Getting Started in the RTC Sandbox

I have been pretty busy over the past few weeks, trying to help our customers, and getting some materials prepared for the annual Rational conference, Innovate 2010.  In the midst of all of the excitement, I almost missed something that is pretty interesting.  About two weeks ago, Jean-Michel Lemieux posted an article out on announcing our Rational Team Concert Sandbox.  This is primarily for people who are unfamiliar with Jazz, or Rational Team Concert. and don’t want to get “sold” by some IBM guy, or sit through yet another boring demo.

This sandbox environment allows people to provision an RTC instance on our hardware, and then allows them to play with that instance.  Creating the project takes less than a minute, and you can then go in and begin to try out the features of RTC that you are interested in.  You have the ability to add other registered users on to your project, and give them roles.  You can fool around with some Agile planning, create some work items, and get a feel for how YOU would manage an Agile project in RTC.  This is a great way to be able to do these things on your own time, without having to use your hardware.  If you are already using RTC, stop reading right now.  I don’t want to bore you with details that you already know.  If you are new to RTC, and want some guidance on navigating your way through your sandbox instance, then please keep reading.

So how do you get started?  Go out to and register.  Then go to the Rational Team Concert sandbox, and create yourself an instance of RTC.  Once you have created the instance, go in and check it out!  You will begin on an initial dashboard.  If you want to add friends to the project, you will need to click on the Project Areas label.  It is in the upper right, right next to the highlighted Dashboards label.   Now you will be brought to a screen showing all of the project areas.  You might even see mine out there (dtoczala’s Project).  If you click on your project, you will return to your dashboard.  Instead, you should click on the Manage Project Areas label in the upper right hand side of your display.  This will show you a list of the current project areas out in the sandbox.  Click on your project.

Now you see a dialog that capture all of the administrative details about your project.  Go in and add a description, you will see it displayed the next time that you see that list of active projects.  You can see the process that your project is using.  The sandbox forces you to use our Scrum process, but keep in mind that when you use RTC you will be able to customize a process to meet the needs of your development team (even if the team isn’t an Agile team).  You will also notice that you are the Administrator, as well as the only person on the project.  Don’t be lonely, invite someone else into your project!  I invited Ben Chodroff into my project, because I have worked with him before, and because he can’t get too mad at me because I recently helped him out.  Once you add some team members, you will need to give them roles.  This part is interesting.  Let your mouse hover over the name of the new team member that you want to add.  Notice that some icons magically appear on the right hand side of the user entry.  Clicking on the first icon will invite a team member to your team.  Clicking on the second icon will allow you to assign particular roles to that person.  This is an example of the rich user interface that RTC provides to it’s web users.  Now go assign your new team members roles.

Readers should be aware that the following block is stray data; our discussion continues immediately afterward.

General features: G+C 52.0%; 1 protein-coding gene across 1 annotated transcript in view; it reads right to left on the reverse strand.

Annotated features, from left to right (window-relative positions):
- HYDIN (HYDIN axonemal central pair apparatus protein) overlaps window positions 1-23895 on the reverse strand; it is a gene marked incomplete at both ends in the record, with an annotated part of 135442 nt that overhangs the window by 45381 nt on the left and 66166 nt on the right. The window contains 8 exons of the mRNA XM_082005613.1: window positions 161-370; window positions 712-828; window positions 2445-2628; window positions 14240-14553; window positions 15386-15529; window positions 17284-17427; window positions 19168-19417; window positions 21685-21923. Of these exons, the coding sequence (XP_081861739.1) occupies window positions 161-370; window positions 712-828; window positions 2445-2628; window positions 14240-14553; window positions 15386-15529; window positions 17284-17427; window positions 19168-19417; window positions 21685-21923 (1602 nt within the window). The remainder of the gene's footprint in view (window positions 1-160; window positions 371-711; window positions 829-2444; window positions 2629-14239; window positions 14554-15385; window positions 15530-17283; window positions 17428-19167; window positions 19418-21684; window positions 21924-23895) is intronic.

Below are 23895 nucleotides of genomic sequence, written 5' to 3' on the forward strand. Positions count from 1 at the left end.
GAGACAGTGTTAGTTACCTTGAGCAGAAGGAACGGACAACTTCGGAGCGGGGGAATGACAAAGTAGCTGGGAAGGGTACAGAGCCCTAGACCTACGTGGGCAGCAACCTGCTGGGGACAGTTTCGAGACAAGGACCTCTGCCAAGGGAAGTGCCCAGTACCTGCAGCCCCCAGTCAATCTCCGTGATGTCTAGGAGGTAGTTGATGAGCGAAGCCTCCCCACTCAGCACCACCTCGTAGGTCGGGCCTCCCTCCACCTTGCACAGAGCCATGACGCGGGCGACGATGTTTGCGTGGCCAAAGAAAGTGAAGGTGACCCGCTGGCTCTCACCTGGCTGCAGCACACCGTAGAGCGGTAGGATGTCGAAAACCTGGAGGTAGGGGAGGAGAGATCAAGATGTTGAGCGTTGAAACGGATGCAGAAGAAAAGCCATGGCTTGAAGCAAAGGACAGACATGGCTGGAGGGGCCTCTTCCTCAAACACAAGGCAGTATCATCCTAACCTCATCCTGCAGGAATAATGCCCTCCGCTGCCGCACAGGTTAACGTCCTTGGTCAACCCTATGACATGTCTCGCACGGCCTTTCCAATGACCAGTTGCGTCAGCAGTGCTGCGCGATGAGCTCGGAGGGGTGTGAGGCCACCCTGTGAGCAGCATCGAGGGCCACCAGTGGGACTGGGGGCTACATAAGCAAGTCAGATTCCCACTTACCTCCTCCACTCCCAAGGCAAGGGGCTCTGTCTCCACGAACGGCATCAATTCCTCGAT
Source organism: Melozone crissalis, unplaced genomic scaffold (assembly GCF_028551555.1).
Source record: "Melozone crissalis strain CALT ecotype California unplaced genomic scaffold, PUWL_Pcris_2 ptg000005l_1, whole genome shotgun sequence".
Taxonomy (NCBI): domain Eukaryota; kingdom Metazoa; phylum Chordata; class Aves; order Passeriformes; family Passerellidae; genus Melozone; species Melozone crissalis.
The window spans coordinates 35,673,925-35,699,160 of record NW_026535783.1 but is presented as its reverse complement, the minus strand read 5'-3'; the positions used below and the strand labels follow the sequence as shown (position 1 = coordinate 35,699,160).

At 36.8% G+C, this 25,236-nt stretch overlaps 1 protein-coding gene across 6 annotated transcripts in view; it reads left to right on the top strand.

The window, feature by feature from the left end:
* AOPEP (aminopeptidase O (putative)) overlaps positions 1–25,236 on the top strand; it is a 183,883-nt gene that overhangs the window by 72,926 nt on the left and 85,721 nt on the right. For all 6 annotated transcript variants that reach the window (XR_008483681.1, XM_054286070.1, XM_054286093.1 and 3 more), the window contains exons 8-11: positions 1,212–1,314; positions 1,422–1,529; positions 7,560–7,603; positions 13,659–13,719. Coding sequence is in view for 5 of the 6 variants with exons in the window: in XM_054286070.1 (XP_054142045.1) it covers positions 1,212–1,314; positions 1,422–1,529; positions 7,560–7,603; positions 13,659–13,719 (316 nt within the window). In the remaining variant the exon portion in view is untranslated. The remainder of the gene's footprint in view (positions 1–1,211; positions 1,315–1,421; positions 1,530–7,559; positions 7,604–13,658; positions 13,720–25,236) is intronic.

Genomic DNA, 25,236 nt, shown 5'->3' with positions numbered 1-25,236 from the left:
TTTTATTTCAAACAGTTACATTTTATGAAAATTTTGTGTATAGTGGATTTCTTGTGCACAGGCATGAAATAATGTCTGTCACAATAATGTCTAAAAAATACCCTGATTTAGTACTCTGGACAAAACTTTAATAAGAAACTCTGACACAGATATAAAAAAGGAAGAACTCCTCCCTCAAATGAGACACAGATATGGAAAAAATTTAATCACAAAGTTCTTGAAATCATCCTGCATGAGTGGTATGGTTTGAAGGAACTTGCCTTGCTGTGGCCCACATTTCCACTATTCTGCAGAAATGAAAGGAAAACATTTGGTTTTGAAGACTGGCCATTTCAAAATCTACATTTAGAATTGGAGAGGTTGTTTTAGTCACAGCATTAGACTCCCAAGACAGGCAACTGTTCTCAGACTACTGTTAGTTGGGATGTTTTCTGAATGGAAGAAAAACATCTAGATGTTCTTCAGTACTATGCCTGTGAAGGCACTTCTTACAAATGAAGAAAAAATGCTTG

At this point you will want to explore the other tabs of the project record.  Near the top of the screen, directly below your project name, you will see a series of labels.

  • Timelines – This is where you define your sprints, how long they last, and a backlog.  Go ahead and add an iteration to the plan.  Give it a unique name, so you can see what it might look like for your teams.
  • Roles – In this tab you define the various roles that you want to have on your team.  Roles will often have an impact on the access to information, and to the ability to perform certain actions.  Add a role called, “Master of the Universe”, and then you can go back to the overview tab and give yourself that role too.
  • Permissions – This is where the capabilities and restrictions for each role in the project are defined.  Take a look at how easy it is to guide your team into doing the right things at the right times.  Look at the lefthand column and highlight Team Configuration.  In the upper righthand panel, select one of your roles.  Now below that you can navigate all of the possible ways that you can enforce good Agile development process.  For example, expand Work Items, then expand Save Work Item,  then expand Modify the Work Item.  Take a look at the control that you have over the ability of a user in a role to modify fields, and perform certain actions.
  • Access Control – This last tab controls the visibility of your project artifacts to other users.

Now that you are done exploring some of the ways that you can define a project, you should make sure to press the Save button in the upper right to save your changes.  At this point, click on the Project Areas label in the upper left hand corner of the display.  You should see your project there, along with your description of your project.  Click on your project name, and you will be back at your project dashboard.

At this point I urge you to read the viewlets and explore the various capabilities that RTC has.  Don’t forget to comment back here and let me know what you think.

Jazz in the Real World – .NET usage

I recently spent a day on site with a customer and one of the smart people that I work with, Jean-Michel Lemieux.  Jean-Michel is one of our development managers, he knows what he is doing, and he knows RTC and Jazz better than most of the people that I know.  We went to visit a customer that was having issues in using Rational Team Concert in their .NET environment.  This customer was not able to put their code under Jazz SCM control in a way that was convenient for the development team to work with.